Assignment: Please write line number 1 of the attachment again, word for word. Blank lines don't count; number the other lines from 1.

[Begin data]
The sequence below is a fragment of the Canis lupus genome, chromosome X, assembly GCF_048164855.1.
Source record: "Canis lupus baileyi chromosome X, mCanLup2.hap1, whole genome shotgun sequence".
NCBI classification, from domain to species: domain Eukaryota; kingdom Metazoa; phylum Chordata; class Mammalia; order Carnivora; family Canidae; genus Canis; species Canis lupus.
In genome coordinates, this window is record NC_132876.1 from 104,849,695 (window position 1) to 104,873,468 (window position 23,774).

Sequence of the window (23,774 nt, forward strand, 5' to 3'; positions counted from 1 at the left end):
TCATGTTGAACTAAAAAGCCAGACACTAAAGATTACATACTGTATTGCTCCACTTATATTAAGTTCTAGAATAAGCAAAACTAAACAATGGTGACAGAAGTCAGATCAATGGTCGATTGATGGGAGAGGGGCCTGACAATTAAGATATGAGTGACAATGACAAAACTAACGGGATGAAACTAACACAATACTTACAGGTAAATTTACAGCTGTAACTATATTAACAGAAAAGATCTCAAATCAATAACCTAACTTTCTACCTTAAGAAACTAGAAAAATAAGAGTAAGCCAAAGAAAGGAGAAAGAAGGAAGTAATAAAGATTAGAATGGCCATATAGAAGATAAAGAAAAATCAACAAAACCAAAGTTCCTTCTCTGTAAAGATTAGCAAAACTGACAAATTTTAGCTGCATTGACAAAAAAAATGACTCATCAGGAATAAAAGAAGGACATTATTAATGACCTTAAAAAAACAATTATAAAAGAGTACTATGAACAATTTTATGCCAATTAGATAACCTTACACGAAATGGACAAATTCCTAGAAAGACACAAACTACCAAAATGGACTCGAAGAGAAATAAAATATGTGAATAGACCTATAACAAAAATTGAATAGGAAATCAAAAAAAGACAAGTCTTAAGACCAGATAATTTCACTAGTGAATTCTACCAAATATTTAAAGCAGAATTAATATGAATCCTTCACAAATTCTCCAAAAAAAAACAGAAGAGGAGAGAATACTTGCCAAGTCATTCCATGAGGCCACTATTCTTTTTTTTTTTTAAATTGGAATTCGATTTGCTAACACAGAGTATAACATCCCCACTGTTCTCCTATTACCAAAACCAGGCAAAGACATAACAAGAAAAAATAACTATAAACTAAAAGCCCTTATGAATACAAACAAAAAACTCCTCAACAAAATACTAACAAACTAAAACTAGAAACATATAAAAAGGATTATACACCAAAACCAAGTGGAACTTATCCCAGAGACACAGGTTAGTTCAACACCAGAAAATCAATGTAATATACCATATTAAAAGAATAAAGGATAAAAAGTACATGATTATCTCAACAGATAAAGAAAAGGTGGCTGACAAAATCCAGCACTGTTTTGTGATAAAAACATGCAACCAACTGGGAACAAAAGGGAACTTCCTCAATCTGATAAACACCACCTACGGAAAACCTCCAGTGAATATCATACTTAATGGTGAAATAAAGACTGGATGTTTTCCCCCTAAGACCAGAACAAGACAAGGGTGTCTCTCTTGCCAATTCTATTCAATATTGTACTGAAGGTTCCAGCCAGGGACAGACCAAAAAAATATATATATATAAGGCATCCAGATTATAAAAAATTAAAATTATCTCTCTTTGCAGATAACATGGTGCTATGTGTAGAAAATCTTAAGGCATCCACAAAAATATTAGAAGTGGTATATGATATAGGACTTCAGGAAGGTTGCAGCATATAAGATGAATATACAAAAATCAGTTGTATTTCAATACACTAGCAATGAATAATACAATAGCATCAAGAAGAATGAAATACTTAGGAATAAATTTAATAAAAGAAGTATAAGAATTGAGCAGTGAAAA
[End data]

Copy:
The sequence below is a fragment of the Canis lupus genome, chromosome X, assembly GCF_048164855.1.